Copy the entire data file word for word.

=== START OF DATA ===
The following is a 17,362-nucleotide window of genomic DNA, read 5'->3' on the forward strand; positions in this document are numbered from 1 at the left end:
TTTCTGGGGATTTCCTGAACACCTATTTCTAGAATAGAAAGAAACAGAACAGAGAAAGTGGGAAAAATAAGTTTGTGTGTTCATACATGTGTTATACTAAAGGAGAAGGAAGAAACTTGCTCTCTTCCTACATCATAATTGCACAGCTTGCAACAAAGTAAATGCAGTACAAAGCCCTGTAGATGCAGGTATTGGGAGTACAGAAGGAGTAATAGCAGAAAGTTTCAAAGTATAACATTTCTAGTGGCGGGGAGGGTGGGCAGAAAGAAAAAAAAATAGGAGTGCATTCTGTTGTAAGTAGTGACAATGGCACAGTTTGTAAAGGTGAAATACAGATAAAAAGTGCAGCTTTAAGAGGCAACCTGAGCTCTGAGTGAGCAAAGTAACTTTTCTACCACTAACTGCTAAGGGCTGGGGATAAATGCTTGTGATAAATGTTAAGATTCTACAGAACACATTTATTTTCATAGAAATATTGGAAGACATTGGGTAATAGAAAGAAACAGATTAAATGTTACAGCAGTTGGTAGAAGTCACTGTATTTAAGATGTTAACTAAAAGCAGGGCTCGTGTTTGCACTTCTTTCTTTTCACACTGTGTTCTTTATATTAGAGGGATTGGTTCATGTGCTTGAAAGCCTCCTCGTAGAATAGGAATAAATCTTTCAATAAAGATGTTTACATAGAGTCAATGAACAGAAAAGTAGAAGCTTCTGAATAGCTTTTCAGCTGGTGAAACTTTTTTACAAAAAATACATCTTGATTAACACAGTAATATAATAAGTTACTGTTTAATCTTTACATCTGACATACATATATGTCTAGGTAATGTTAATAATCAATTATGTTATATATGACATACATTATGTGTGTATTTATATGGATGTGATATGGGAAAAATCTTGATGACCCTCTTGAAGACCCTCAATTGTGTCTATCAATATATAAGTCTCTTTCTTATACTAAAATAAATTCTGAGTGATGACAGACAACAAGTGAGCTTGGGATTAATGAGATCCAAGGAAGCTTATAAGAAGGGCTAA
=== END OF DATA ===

The following is a 17,362-nucleotide window of genomic DNA, read 5'->3' on the forward strand; positions in this document are numbered from 1 at the left end:
TTTCTGGGGATTTCCTGAACACCTATTTCTAGAATAGAAAGAAACAGAACAGAGAAAGTGGGAAAAATAAGTTTGTGTGTTCATACATGTGTTATACTAAAGGAGAAGGAAGAAACTTGCTCTCTTCCTACATCATAATTGCACAGCTTGCAACAAAGTAAATGCAGTACAAAGCCCTGTAGATGCAGGTATTGGGAGTACAGAAGGAGTAATAGCAGAAAGTTTCAAAGTATAACATTTCTAGTGGCGGGGAGGGTGGGCAGAAAGAAAAAAAAATAGGAGTGCATTCTGTTGTAAGTAGTGACAATGGCACAGTTTGTAAAGGTGAAATACAGATAAAAAGTGCAGCTTTAAGAGGCAACCTGAGCTCTGAGTGAGCAAAGTAACTTTTCTACCACTAACTGCTAAGGGCTGGGGATAAATGCTTGTGATAAATGTTAAGATTCTACAGAACACATTTATTTTCATAGAAATATTGGAAGACATTGGGTAATAGAAAGAAACAGATTAAATGTTACAGCAGTTGGTAGAAGTCACTGTATTTAAGATGTTAACTAAAAGCAGGGCTCGTGTTTGCACTTCTTTCTTTTCACACTGTGTTCTTTATATTAGAGGGATTGGTTCATGTGCTTGAAAGCCTCCTCGTAGAATAGGAATAAATCTTTCAATAAAGATGTTTACATAGAGTCAATGAACAGAAAAGTAGAAGCTTCTGAATAGCTTTTCAGCTGGTGAAACTTTTTTACAAAAAATACATCTTGATTAACACAGTAATATAATAAGTTACTGTTTAATCTTTACATCTGACATACATATATGTCTAGGTAATGTTAATAATCAATTATGTTATATATGACATACATTATGTGTGTATTTATATGGATGTGATATGGGAAAAATCTTGATGACCCTCTTGAAGACCCTCAATTGTGTCTATCAATATATAAGTCTCTTTCTTATACTAAAATAAATTCTGAGTGATGACAGACAACAAGTGAGCTTGGGATTAATGAGATCCAAGGAAGCTTATAAGAAGGGCTAA